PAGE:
When we added a concrete patio in place of the deck we tore out, there were lots of leftover chunks of concrete, just the perfect size to challenge a toddler, but not so big to be too heavy. (Preschoolers love to test their limits.) These throw away concrete chunks provided hours of play as they were hauled all over the backyard in play trucks, stacked into short walls, tossed into puddles, and then fished out again.

Let people know you’re looking for loose parts (but be specific, or ask to screen items first so you’re not just a junk dumping ground). Is someone cleaning out their grandma’s house? They probably have a treasure trove of old kitchen items. Know a contractor? They can provide you small scraps of lumber, boxes, etc. from projects that would typically just go in the dumpster.

Loose parts stretch the imagination and engage the mind. There's no one way to use them, which means endless possibilities for play. Endless possibilities also mean these items will be more engaging to your child, keeping them playing for longer.

Add Pint Size Equipment

Buy some shovels, rakes, buckets, and wheel borrows that are sized just for preschoolers. We have lots of large, play earth moving equipment as well, which is constantly being loaded, dumped, and driven all over (bonus, I picked it all up for free from the side of the road or it was given to us from a family whose children had outgrown it). Our son also has “stubby” tools. These tools are real, just small, which is perfect for little hands. He loves to pretend to fix his trucks and "build" all sorts of things.

Add Freedom

Let them play. Make suggestions, or set up areas for them, but overall, let them be free to play as they please. Don’t say things like, “that's not how we use that," instead let them figure it out and use their imagination. Don’t step in to solve every problem or challenge. Let them challenge themselves and do "dangerous" things (within reason of course). Let them get dirty, jump in mud puddles, and slide down hills on their bellies. This is the stuff that they’ll not only remember for the rest of their life, but the stuff that will make them more successful in life too.

Want to Know More?

Want to understand the nuts and bolts of why outdoor play is so vital to child development? I highly recommend reading Barefoot and Balanced by Angela Hanscom to fully understand why outdoor free play shouldn't be optional for kids. Hanscom offers wonderful insight into the how and why of play and will leave you with a fresh perspective next time your child asks if he can play in the mud or she hang upside down from the monkey bars.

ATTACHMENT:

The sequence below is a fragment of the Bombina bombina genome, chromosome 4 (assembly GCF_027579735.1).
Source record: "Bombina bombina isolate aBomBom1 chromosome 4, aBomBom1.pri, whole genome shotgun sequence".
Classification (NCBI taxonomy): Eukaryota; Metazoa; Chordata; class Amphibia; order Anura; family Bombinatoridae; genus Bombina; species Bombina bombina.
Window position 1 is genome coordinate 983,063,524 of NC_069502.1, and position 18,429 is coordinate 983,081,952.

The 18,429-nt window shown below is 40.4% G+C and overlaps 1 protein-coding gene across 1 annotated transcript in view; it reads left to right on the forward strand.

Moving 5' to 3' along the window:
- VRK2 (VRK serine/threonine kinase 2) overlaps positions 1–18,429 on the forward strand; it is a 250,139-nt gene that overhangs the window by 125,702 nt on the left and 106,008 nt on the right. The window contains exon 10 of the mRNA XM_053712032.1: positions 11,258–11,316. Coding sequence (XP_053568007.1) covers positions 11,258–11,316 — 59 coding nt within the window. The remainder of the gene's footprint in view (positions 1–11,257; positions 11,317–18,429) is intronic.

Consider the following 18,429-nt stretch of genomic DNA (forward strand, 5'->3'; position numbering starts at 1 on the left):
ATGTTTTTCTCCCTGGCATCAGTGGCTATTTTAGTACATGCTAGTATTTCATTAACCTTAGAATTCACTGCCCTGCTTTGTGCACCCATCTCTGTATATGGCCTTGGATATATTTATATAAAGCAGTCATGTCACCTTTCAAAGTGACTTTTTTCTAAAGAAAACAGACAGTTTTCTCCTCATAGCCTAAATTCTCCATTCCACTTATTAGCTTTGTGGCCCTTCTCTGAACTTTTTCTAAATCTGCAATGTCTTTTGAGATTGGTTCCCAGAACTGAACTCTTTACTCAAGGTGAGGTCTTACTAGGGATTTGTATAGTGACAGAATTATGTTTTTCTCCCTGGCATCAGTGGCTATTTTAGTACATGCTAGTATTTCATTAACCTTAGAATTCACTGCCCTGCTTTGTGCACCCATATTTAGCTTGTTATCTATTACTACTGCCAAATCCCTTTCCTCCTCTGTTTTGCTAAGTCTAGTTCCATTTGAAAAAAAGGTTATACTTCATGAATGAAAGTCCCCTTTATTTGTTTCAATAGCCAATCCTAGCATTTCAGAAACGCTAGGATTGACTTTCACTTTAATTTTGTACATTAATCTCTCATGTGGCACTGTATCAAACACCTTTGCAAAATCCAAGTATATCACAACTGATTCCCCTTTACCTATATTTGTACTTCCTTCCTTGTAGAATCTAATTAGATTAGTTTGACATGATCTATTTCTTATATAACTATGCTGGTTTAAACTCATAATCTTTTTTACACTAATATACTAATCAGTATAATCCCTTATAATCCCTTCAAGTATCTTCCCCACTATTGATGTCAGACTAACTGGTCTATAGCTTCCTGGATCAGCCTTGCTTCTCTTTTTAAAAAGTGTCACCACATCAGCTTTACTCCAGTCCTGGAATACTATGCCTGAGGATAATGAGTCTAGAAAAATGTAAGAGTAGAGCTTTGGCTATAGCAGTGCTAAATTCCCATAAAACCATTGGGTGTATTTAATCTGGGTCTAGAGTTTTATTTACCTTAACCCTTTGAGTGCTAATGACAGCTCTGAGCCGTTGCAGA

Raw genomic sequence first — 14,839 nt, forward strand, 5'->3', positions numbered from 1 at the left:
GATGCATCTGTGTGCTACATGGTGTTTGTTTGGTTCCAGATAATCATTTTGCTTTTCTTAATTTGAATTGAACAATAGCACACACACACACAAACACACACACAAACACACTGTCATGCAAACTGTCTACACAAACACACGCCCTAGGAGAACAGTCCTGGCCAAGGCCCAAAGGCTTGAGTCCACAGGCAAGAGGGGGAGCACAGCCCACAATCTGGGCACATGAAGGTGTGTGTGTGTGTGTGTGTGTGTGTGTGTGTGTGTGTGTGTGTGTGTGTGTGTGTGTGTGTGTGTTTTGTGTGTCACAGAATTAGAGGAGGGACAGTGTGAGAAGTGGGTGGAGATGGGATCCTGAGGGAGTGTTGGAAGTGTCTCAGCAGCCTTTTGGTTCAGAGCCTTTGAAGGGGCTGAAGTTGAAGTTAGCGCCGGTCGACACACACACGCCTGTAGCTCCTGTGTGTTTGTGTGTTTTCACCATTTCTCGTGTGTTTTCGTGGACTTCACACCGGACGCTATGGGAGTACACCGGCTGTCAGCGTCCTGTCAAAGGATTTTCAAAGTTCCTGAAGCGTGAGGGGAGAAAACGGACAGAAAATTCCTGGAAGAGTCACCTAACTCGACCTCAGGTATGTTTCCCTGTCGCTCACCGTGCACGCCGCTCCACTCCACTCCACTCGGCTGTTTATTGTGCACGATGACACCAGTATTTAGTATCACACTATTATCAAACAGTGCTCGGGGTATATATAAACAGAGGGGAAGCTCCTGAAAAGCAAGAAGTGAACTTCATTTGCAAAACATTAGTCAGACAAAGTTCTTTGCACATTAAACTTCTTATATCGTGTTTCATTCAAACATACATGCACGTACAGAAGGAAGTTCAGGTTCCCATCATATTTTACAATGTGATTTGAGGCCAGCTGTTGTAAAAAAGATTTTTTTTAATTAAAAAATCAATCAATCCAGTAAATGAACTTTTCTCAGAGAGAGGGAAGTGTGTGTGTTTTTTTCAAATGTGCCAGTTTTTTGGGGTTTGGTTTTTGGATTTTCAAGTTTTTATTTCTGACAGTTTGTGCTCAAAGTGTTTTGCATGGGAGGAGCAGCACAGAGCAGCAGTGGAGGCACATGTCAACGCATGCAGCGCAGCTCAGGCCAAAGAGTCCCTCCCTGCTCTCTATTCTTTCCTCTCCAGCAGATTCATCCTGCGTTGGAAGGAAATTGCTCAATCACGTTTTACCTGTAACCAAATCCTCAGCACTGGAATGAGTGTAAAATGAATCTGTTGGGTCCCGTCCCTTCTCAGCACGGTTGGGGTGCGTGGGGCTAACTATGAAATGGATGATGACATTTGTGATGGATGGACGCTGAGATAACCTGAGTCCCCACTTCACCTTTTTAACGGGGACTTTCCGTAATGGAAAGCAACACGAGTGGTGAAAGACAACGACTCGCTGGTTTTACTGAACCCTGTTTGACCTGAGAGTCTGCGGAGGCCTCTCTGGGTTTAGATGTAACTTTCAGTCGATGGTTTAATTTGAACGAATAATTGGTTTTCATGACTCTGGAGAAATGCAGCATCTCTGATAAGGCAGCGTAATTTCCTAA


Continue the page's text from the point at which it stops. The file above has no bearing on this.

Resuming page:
Questions & Answers

    © 2018 Morgan Miner


      0 of 8192 characters used
      Post Comment

      No comments yet.


      This website uses cookies

      As a user in the EEA, your approval is needed on a few things. To provide a better website experience, uses cookies (and other similar technologies) and may collect, process, and share personal data. Please choose which areas of our service you consent to our doing so.

      For more information on managing or withdrawing consents and how we handle data, visit our Privacy Policy at:

      Show Details
      HubPages Device IDThis is used to identify particular browsers or devices when the access the service, and is used for security reasons.
      LoginThis is necessary to sign in to the HubPages Service.
      Google RecaptchaThis is used to prevent bots and spam. (Privacy Policy)
      AkismetThis is used to detect comment spam. (Privacy Policy)
      HubPages Google AnalyticsThis is used to provide data on traffic to our website, all personally identifyable data is anonymized. (Privacy Policy)